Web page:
“In most contemporary societies, the profession of teaching employs more adults than any other occupation requiring a similar level of educational preparation” (Cummings, 1990, p. 3). The requirements to teach in a school can vary drastically by country. In some less developed countries, teachers can finish their training before they are 16 years old (Ghani, 1990). Cobb (1999) notes a list of three common forms of teacher education programs around the world: certificate/diploma programs, bachelor’s degree programs, and master’s/5-year programs. More recently, program standards have increased in many countries recently as a result of political and institutional reforms (Moon, 2007; Steiner-Khamsi, 2004).

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Communities That Engage Multidisciplinary Faculty withService-Learning

Rowman & Littlefield Publishers ePub

Communities That Engage Multidisciplinary Faculty withService-Learning

Vera L Stenhouse, Caitlin M. Dooley, Rachel Gurvitch, Joseph R. Feinberg, Lydia C. Mays, Janet Z. Burns, and Olga S. Jarrett

ABSTRACT: Although research demonstrates positive outcomes for service-learning in higher education, more research is warranted to fully understand what shapes faculty engagement and implementation of service-learning. A group of 16 multidisciplinary faculty members integrating service-learning in their preparation of educators share their predominant influence: Community engagement. Findings indicate the importance of various community affiliations, including personal, classroom, professional learning, and service communities. The COMPELS faculty aligned with several established trends indicative of supporting enhanced service-learning, such as previous personal experience, participation in a professional community, and allocation of funds. Unique to COMPELS was acknowledging the multiple communities that informed faculty members’ efforts. Theoretical, pedagogical, and institutional implications for teacher education, service-learning, and practice are offered.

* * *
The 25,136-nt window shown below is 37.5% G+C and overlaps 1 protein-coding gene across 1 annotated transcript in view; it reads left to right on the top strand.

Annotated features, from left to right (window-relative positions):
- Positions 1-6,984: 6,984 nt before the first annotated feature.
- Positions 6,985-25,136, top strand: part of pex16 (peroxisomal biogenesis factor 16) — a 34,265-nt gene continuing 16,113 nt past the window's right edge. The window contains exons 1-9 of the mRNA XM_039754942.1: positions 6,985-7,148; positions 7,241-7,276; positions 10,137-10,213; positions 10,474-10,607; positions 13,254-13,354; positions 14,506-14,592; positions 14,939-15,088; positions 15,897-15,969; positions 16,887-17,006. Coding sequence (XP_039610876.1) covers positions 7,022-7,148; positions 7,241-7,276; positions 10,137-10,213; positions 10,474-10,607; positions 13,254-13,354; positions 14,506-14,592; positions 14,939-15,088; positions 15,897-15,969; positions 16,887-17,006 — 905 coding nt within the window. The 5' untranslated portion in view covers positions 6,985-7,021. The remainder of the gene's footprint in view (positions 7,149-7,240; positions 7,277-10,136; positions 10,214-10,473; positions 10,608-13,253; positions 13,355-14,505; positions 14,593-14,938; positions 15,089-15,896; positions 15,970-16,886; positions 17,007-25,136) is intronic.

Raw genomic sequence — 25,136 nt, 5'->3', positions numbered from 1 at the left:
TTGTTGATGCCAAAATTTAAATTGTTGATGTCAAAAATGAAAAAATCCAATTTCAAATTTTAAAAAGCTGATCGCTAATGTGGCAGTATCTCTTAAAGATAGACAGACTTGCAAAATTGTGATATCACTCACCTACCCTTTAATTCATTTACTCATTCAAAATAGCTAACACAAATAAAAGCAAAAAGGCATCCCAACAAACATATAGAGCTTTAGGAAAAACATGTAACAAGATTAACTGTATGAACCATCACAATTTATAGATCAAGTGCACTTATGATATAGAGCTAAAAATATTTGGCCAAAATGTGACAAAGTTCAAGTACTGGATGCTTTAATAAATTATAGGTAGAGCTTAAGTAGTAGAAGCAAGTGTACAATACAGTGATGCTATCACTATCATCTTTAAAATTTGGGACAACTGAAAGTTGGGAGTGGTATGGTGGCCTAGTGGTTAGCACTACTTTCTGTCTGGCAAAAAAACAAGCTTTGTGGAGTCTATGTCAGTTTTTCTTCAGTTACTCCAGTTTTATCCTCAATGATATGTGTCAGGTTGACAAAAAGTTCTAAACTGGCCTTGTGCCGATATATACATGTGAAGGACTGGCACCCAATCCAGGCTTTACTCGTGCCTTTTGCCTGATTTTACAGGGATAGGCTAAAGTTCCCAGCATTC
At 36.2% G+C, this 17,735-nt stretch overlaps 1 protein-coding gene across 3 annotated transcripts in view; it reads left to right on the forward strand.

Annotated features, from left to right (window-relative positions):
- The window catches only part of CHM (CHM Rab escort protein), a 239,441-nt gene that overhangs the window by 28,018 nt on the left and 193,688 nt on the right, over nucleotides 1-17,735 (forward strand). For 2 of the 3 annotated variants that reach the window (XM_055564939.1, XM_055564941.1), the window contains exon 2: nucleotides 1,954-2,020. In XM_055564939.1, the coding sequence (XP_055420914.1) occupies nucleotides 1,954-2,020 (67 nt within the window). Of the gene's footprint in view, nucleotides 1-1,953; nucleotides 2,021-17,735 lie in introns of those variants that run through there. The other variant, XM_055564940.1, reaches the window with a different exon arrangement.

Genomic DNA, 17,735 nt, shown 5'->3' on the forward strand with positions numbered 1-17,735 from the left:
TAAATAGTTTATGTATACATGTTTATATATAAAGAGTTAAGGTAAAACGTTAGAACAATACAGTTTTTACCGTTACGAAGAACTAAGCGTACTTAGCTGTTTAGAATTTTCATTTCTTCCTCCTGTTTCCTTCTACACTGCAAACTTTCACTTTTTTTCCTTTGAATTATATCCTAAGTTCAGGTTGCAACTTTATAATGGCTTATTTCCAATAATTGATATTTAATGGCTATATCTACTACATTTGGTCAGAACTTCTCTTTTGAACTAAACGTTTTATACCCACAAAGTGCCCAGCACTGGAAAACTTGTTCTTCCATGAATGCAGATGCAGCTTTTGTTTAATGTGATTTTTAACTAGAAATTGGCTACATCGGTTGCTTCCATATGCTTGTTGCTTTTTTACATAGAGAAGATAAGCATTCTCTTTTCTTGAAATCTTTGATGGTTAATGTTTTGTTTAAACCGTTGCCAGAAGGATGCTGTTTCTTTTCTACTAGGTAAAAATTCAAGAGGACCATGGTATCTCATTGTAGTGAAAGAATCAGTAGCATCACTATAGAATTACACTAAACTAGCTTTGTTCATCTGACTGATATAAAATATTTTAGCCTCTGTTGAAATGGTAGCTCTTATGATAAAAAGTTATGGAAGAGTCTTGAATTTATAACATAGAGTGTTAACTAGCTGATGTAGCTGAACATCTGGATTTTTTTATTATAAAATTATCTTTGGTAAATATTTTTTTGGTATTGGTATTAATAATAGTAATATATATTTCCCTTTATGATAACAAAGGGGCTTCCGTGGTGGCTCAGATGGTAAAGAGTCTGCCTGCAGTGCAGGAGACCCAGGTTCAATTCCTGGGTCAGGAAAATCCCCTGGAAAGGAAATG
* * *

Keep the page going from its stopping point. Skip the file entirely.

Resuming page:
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Starting at the Beginning

Rowman & Littlefield Publishers ePub

Starting at the Beginning

An Intuitive Choice for Classroom Management

Justin D. Garwood, Alene H. Harris, and Jonathan K. Tomick

ABSTRACT: Teachers’ actions in the first 3 days of school set the stage for student success throughout the academic year. Classroom management continues to be one of the more pressing concerns for both preservice and in-service teachers. Recent research in classroom management has identified evidence-based practices, but the research-to-practice gap remains. This study reports on the implementation of a research-based classroom management professional development program focused on the beginning of the school year. To increase teacher buy-in and fidelity of implementation, 22 teachers were trained to deliver the program in their respective schools within a southeastern school district. Results of survey data from 347 teachers suggest that teachers made changes in their approach to starting the school year and that these changes were associated with increased teacher efficacy and fewer off-task and disruptive student behaviors. Implications for professional development and teacher education are discussed.